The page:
5

I would like to print out in terminal tree like one below:

$ tree -a
.
└── .git
    ├── branches
    ├── config
    ├── description
    ├── HEAD
    ├── hooks
    │   ├── applypatch-msg.sample
    │   ├── commit-msg.sample
    │   ├── fsmonitor-watchman.sample
    │   ├── post-update.sample
    │   ├── pre-applypatch.sample
    │   ├── pre-commit.sample
    │   ├── prepare-commit-msg.sample
    │   ├── pre-push.sample
    │   ├── pre-rebase.sample
    │   ├── pre-receive.sample
    │   └── update.sample
    ├── info
    │   └── exclude
    ├── objects
    │   ├── info
    │   └── pack
    └── refs
        ├── heads
        └── tags

With graphically presented content of all files ie it should like respectively?

.
└── .git
    ├── branches
    ├── config
    |
    |   [core]
    |        repositoryformatversion = 0
    |        filemode = true
    |        bare = false
    |        logallrefupdates = true
    |
    ├── description
    |
    |   Unnamed repository; edit this file 'description' to name the repository.
    |
    ├── HEAD
    |
    |   ref: refs/heads/master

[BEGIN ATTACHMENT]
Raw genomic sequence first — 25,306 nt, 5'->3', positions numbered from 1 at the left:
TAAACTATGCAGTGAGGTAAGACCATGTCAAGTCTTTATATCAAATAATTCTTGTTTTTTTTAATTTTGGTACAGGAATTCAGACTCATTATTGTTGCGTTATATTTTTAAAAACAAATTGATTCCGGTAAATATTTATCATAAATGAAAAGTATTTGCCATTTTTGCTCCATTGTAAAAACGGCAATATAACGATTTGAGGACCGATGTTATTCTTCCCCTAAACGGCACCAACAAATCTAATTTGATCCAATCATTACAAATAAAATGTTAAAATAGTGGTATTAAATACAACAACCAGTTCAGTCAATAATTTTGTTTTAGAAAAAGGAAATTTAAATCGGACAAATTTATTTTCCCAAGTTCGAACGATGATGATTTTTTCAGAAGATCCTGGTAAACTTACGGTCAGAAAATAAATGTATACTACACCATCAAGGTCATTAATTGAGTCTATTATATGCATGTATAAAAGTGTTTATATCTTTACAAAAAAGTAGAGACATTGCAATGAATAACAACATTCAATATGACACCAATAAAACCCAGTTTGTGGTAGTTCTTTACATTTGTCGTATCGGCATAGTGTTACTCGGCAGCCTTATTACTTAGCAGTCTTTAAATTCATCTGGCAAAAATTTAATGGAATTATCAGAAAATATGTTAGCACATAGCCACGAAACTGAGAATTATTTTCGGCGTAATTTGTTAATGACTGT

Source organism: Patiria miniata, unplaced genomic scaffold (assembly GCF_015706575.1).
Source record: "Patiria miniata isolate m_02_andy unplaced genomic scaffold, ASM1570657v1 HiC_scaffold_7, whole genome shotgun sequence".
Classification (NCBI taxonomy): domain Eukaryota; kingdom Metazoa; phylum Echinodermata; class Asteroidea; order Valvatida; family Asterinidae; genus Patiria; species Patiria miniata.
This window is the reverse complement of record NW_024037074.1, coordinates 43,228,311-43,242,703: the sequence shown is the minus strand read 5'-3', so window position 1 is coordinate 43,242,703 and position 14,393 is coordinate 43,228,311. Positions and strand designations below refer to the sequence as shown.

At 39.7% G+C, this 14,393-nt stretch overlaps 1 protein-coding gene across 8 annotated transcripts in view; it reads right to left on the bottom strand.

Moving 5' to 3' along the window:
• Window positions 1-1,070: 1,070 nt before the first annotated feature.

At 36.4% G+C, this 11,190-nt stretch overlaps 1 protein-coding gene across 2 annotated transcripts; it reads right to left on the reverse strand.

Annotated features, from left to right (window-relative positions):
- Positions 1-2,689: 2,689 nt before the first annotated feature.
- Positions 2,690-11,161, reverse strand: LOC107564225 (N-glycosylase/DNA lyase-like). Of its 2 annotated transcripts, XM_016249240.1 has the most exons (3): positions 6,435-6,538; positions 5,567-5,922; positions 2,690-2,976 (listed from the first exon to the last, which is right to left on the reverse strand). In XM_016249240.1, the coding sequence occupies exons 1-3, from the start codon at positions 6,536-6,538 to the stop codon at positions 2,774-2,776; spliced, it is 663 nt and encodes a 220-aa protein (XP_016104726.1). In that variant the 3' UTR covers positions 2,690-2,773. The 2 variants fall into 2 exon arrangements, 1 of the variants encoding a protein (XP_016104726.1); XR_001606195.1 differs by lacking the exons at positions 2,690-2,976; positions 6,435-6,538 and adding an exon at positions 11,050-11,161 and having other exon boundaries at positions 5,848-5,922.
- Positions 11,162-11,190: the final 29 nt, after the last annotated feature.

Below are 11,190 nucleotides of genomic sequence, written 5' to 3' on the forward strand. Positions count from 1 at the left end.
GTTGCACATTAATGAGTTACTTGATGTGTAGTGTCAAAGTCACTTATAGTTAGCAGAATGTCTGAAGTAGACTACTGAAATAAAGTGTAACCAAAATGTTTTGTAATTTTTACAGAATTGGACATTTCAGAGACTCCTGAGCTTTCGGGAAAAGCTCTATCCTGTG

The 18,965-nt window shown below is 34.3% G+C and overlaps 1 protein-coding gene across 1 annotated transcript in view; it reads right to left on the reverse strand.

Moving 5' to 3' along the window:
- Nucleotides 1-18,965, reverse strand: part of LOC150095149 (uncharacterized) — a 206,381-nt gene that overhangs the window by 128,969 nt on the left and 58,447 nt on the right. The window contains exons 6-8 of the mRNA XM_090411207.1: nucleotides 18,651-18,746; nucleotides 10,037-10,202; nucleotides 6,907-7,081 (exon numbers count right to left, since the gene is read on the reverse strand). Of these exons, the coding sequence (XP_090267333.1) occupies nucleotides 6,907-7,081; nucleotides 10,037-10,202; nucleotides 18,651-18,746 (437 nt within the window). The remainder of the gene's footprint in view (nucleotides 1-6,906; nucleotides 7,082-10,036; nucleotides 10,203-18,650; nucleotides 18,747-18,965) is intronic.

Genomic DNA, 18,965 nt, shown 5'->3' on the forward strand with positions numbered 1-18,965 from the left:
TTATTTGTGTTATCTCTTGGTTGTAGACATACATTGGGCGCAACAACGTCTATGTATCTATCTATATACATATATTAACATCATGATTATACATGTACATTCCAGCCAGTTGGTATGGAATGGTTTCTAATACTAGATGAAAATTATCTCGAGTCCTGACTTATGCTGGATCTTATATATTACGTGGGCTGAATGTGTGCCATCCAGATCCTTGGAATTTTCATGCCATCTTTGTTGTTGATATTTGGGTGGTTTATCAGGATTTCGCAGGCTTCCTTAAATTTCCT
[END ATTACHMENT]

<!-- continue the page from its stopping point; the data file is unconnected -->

|

Is there an easy way to reach that?

0

2 Answers 2

4

I'm not aware of an easy way to do that, but I wrote a script that does something similar. Instead of a fancy tree listing like tree does, I made it flat, like find.

Output (in an empty git repo like your example):

.git/
.git/branches/
.git/config
==> start .git/config <==
[core]
        repositoryformatversion = 0
        filemode = true
        bare = false
        logallrefupdates = true
==> end .git/config <==

.git/description
==> start .git/description <==
Unnamed repository; edit this file 'description' to name the repository.
==> end .git/description <==

.git/HEAD
==> start .git/HEAD <==
ref: refs/heads/master
==> end .git/HEAD <==

.git/hooks/

...

(The ==> ... <== header/footer is inspired by tail)

Here's the script:

#!/bin/bash

# Globs include hidden files, are null if no matches, recursive with **
shopt -s dotglob nullglob globstar

for file in **; do
    # Print filename with an indicator suffix for filetype
    ls --directory --classify -- "$file"
    filetype="$(file --brief --mime-type -- "$file")"
    # Only print text files
    if [[ $filetype == text/* ]]; then
        printf '==> %s %s <==\n' start "$file"
        cat --show-nonprinting -- "$file"
        printf '==> %s %s <==\n' end "$file"
        echo
    fi
done

It's not pretty, but it works. Color makes it pretty at least:

#!/bin/bash

shopt -s dotglob nullglob globstar

for file in **; do
    ls --directory --classify --color=yes -- "$file"
    filetype="$(file --brief --mime-type -- "$file")"
    # Only print text files